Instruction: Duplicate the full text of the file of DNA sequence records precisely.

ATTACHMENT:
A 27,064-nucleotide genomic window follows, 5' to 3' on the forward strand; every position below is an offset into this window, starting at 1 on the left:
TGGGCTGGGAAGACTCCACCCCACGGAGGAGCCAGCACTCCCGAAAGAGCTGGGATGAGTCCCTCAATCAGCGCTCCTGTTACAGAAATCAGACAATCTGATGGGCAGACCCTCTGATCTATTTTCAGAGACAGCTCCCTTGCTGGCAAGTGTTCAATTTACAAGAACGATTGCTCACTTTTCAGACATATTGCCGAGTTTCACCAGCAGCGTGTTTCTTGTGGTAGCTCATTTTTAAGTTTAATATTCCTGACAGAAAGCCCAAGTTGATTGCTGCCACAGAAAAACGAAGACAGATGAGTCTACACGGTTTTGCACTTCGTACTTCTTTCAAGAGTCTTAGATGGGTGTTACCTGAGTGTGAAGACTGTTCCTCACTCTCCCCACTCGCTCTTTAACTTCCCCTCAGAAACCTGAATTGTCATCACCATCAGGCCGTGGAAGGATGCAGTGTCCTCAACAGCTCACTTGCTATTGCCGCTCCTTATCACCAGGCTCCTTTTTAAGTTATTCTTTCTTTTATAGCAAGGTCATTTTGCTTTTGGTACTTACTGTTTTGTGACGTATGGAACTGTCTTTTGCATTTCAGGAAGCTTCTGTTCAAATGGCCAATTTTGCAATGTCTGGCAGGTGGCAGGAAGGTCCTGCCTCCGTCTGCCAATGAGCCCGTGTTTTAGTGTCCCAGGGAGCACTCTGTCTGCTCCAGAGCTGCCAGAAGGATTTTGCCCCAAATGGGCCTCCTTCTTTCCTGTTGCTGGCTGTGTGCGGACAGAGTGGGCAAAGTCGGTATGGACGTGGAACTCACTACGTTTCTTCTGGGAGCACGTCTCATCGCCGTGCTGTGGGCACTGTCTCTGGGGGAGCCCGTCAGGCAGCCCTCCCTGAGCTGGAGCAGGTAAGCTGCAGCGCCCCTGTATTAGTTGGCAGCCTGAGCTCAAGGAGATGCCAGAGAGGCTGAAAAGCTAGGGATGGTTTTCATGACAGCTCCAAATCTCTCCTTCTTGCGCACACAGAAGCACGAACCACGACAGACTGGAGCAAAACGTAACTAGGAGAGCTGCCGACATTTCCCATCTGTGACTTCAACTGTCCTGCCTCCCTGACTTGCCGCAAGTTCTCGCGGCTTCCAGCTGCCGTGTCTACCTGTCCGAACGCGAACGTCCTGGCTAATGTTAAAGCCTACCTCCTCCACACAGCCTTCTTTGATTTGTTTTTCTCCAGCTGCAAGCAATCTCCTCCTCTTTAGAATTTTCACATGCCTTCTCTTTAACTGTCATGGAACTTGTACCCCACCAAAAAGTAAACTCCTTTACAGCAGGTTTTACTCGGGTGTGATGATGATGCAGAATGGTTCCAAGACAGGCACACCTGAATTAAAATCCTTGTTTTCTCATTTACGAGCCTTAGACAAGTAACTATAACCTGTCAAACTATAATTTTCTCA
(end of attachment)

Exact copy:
A 27,064-nucleotide genomic window follows, 5' to 3' on the forward strand; every position below is an offset into this window, starting at 1 on the left:
TGGGCTGGGAAGACTCCACCCCACGGAGGAGCCAGCACTCCCGAAAGAGCTGGGATGAGTCCCTCAATCAGCGCTCCTGTTACAGAAATCAGACAATCTGATGGGCAGACCCTCTGATCTATTTTCAGAGACAGCTCCCTTGCTGGCAAGTGTTCAATTTACAAGAACGATTGCTCACTTTTCAGACATATTGCCGAGTTTCACCAGCAGCGTGTTTCTTGTGGTAGCTCATTTTTAAGTTTAATATTCCTGACAGAAAGCCCAAGTTGATTGCTGCCACAGAAAAACGAAGACAGATGAGTCTACACGGTTTTGCACTTCGTACTTCTTTCAAGAGTCTTAGATGGGTGTTACCTGAGTGTGAAGACTGTTCCTCACTCTCCCCACTCGCTCTTTAACTTCCCCTCAGAAACCTGAATTGTCATCACCATCAGGCCGTGGAAGGATGCAGTGTCCTCAACAGCTCACTTGCTATTGCCGCTCCTTATCACCAGGCTCCTTTTTAAGTTATTCTTTCTTTTATAGCAAGGTCATTTTGCTTTTGGTACTTACTGTTTTGTGACGTATGGAACTGTCTTTTGCATTTCAGGAAGCTTCTGTTCAAATGGCCAATTTTGCAATGTCTGGCAGGTGGCAGGAAGGTCCTGCCTCCGTCTGCCAATGAGCCCGTGTTTTAGTGTCCCAGGGAGCACTCTGTCTGCTCCAGAGCTGCCAGAAGGATTTTGCCCCAAATGGGCCTCCTTCTTTCCTGTTGCTGGCTGTGTGCGGACAGAGTGGGCAAAGTCGGTATGGACGTGGAACTCACTACGTTTCTTCTGGGAGCACGTCTCATCGCCGTGCTGTGGGCACTGTCTCTGGGGGAGCCCGTCAGGCAGCCCTCCCTGAGCTGGAGCAGGTAAGCTGCAGCGCCCCTGTATTAGTTGGCAGCCTGAGCTCAAGGAGATGCCAGAGAGGCTGAAAAGCTAGGGATGGTTTTCATGACAGCTCCAAATCTCTCCTTCTTGCGCACACAGAAGCACGAACCACGACAGACTGGAGCAAAACGTAACTAGGAGAGCTGCCGACATTTCCCATCTGTGACTTCAACTGTCCTGCCTCCCTGACTTGCCGCAAGTTCTCGCGGCTTCCAGCTGCCGTGTCTACCTGTCCGAACGCGAACGTCCTGGCTAATGTTAAAGCCTACCTCCTCCACACAGCCTTCTTTGATTTGTTTTTCTCCAGCTGCAAGCAATCTCCTCCTCTTTAGAATTTTCACATGCCTTCTCTTTAACTGTCATGGAACTTGTACCCCACCAAAAAGTAAACTCCTTTACAGCAGGTTTTACTCGGGTGTGATGATGATGCAGAATGGTTCCAAGACAGGCACACCTGAATTAAAATCCTTGTTTTCTCATTTACGAGCCTTAGACAAGTAACTATAACCTGTCAAACTATAATTTTCTCA